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Despite Superstorm Sandy, Black & Veatch Installs a Distribution Substation On Time

Despite Superstorm Sandy, Black & Veatch Installs a Distribution Substation On Time

Project Name
East Shore Upgrade Project
New Haven, Connecticut
The United Illuminating Company

As a result of The United Illuminating Company’s study of its regional electric load growth, it was determined that capacity needed to be added in the New Haven, Connecticut, area. The company went further to also identify assets that were beyond their useful service life and replace those assets as part of that project.

Black & Veatch provided preliminary engineering for each of the multiple upgrade projects at The United Illuminating Company’s East Shore Substation. When the projects proceeded to the execution phase, Black & Veatch worked with The United Illuminating team to complete detailed physical and protection design, as well as control design. Black & Veatch also helped procure required equipment and complete construction under multiple engineering, procurement and construction (EPC) contracts.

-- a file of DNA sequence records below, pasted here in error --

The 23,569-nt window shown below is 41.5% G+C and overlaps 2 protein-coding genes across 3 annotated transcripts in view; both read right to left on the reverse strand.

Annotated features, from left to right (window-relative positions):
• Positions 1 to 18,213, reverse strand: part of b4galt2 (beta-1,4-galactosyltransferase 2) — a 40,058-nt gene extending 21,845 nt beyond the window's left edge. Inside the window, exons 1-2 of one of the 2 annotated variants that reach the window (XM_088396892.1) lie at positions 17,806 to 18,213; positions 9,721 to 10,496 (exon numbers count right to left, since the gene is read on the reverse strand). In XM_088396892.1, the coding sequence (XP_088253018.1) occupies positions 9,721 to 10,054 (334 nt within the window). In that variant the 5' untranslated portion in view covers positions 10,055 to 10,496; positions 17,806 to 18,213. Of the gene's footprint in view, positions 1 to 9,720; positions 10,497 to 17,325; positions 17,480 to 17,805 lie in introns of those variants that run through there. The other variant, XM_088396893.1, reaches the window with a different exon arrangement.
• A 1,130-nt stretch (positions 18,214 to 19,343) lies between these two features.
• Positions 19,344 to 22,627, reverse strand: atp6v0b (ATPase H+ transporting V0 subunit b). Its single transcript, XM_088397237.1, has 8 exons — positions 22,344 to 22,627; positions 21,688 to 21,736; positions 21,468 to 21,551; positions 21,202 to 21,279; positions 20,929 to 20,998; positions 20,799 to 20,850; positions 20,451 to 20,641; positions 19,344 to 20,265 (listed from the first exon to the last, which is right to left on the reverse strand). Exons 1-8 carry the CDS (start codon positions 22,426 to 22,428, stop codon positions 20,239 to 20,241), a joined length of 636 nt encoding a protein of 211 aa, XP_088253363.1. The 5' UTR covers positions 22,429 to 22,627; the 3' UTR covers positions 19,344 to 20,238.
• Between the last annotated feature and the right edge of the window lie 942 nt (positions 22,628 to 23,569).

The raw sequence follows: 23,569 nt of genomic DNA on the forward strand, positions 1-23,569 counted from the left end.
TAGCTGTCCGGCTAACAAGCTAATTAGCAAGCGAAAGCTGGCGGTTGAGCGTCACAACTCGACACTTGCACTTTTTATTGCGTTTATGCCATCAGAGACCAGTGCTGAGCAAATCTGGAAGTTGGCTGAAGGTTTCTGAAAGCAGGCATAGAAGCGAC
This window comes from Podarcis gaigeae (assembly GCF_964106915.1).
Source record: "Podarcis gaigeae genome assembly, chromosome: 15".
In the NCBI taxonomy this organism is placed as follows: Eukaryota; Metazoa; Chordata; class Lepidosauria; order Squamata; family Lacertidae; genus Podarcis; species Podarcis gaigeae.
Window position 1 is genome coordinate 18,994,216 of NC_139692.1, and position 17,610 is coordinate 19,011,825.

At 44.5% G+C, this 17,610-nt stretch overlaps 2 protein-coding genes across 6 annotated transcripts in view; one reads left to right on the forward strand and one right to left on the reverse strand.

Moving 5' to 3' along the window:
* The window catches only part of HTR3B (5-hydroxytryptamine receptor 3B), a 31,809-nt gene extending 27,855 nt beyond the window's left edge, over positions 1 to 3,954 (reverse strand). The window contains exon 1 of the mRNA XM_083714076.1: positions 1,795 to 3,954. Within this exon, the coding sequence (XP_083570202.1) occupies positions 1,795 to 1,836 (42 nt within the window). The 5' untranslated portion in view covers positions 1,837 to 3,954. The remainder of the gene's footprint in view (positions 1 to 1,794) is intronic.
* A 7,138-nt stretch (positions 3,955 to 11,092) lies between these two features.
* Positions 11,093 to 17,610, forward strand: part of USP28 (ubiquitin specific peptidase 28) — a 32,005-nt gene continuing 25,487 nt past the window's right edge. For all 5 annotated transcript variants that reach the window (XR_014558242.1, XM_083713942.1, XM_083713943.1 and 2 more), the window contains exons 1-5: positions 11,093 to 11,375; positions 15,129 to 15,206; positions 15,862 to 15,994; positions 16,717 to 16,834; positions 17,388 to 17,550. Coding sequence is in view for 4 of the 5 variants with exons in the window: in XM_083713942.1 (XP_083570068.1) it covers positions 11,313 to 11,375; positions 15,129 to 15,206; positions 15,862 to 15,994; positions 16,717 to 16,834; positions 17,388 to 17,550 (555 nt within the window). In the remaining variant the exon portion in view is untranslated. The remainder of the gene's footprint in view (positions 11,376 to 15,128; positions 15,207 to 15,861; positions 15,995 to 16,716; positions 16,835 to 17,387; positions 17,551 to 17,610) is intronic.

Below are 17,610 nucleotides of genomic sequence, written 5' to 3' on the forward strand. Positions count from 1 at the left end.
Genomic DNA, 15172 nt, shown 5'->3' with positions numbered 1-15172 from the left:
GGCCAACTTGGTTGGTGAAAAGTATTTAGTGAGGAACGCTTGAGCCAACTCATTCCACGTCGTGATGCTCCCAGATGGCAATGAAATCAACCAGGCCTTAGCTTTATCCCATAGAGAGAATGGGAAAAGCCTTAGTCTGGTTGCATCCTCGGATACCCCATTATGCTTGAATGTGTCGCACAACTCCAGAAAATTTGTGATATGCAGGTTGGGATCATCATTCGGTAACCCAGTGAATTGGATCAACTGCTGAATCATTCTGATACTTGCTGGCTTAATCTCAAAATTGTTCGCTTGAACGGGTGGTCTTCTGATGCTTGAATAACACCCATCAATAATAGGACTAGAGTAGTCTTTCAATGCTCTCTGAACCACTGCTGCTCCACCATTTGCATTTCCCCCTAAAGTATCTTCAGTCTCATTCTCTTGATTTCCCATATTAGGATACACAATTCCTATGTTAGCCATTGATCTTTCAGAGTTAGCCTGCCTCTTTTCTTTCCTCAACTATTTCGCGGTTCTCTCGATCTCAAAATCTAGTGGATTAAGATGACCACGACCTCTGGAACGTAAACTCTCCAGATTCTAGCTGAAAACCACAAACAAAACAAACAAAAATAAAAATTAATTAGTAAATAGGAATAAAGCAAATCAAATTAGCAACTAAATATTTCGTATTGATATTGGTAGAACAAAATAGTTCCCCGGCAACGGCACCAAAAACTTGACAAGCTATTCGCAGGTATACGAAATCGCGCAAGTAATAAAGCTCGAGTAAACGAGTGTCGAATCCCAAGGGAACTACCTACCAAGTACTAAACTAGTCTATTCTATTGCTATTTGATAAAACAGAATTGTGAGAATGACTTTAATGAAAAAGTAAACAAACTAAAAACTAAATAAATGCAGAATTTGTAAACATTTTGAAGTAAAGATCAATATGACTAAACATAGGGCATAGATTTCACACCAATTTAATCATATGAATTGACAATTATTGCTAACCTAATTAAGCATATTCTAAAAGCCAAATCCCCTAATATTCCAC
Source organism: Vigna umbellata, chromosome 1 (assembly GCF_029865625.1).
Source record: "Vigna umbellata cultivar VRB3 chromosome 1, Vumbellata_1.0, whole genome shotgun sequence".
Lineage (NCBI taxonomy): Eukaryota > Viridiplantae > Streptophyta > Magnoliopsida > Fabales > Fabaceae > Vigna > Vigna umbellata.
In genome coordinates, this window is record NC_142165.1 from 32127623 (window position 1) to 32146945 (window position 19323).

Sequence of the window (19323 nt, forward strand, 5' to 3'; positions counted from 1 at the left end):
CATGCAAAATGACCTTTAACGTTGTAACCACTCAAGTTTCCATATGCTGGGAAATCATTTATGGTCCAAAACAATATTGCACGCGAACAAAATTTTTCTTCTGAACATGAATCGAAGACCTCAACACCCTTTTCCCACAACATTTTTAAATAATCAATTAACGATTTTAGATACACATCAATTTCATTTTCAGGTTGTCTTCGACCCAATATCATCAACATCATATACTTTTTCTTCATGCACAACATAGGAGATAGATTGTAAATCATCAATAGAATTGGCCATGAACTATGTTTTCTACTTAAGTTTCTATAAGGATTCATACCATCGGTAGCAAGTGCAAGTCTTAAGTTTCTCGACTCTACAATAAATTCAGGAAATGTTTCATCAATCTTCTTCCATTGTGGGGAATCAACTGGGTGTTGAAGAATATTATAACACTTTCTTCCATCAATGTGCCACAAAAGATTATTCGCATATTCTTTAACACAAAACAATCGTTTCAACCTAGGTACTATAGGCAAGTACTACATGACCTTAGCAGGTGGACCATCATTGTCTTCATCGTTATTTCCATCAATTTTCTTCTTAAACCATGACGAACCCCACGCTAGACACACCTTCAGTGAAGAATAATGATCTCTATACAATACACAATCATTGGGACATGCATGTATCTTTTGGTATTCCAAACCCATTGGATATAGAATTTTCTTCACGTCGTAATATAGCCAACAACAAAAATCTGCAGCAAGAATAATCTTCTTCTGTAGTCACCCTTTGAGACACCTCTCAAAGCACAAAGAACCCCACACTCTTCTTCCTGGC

“We were trying to build the new substation within an existing substation while it was energized, so we needed to have some very creative solutions. Black & Veatch was able to develop innovative solutions and finish the project on time."

Yan Lachowicz, Senior Project Manager, The United Illuminating Company

Seven Substations

In October 2012, Superstorm Sandy hit the Northeast United States with massive devastation. United Illuminating was faced with significant restoration efforts. In the aftermath, United Illuminating decided to take action to improve service restoration times during and after natural disasters.

United Illuminating turned to Black & Veatch for a temporary solution, which included upgrades to seven substations near the coast. The hardened projects protect the facilities from storm surges with storm walls, sump pumps, backup generators and cameras to remotely monitor substation conditions. Black & Veatch’s solution meets the utility’s requirement to protect the substations from storm surges three feet higher than those experienced in Superstorm Sandy.


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